KUSA — I didn't know what to expect when I was approved to cover Grandoozy - last week's three-day music and arts festival at Denver's historic Overland Park Golf Course.
I attended a similar festival in Denver last year that promised similar things: Great music! Great food! Great bands! Instead, the lines to get beer were at least 45 minutes long and the people at security told me "just go in; today has been a mess," when I asked where I could pick up my media credentials.
That being said, my expectations were pretty low for Grandoozy, especially since the festival - managed by Superfly Productions - was in its first year.
Below is a breakdown of how I felt the festival went, split up by key points.
Music and bands
This was my first music festival of this size with multiple stages that wasn't Taste of Colorado or say Norman Music Fest (shout out to Oklahoma!), so I didn't know how acts on three stages could rock out - loudly - without it all bleeding together into a cacophony punctuated by someone's "WOOO!"
Obviously, the person who designed the layout of the festival had a background in this that was more extensive than mine because at any given time, you could only hear the band you were focusing on.
On the two days I attended, I made it to the festival when the sun was setting (90 degree temperatures and I don't really mix), so I was able to catch Kendrick Lamar on Friday as well as Young the Giant and Florence + The Machine on Saturday.
Let me say this - all three of these acts were phenomenal. The main "Rock" stage had a massive and crisp video screen, which was a welcome sight to my 5-foot-nothing self. The production value was of top quality as well. With the transitions and cutaways, it was easy to forget this was happening live and wasn't an edited feed.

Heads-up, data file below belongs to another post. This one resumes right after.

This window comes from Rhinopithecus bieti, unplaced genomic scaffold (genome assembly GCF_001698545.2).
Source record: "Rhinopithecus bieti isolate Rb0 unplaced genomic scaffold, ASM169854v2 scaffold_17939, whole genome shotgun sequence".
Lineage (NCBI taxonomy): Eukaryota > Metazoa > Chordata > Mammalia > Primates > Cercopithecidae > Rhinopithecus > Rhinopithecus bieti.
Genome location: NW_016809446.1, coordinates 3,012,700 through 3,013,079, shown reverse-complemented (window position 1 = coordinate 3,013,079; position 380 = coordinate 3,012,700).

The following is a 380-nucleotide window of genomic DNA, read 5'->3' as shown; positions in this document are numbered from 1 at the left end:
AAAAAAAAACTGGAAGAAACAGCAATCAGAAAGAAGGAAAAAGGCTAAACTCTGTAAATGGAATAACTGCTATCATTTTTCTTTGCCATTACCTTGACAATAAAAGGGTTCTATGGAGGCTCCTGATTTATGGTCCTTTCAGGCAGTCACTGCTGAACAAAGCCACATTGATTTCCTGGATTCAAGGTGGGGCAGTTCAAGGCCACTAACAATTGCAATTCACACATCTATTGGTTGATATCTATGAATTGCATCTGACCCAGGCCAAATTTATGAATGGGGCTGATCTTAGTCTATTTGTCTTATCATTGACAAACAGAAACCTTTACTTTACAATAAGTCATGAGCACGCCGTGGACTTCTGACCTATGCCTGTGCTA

When we walked to one of the exits of the festival in an attempt to beat the traffic (more about that later), we could still hear Kendrick as he closed his set with HUMBLE. It was muffled, but still worthwhile for being several hundred feet away.
I arrived at the event via Lyft. The ride sharing company wasn't the "official partner" of Grandoozy (Uber was), but it still offered a statewide $10 off promotion this weekend. The ride there was reasonably priced and the area to drop off passengers (the far-right lane of southbound Santa Fe Drive from Florida to Evans Avenue) was explicitly marked.
Despite this, police were out in full force - ticketing drivers who picked up or dropped off in the wrong area or impeded traffic. Those tickets come with a fine and possible points on the driver's license. One of our Lyft drivers told us he knew someone who was slapped with a $93 ticket for this.
The area we were dropped off was close enough to one of the festival entrances, but some people chose to use an e-scooter from the rideshare area to the gates.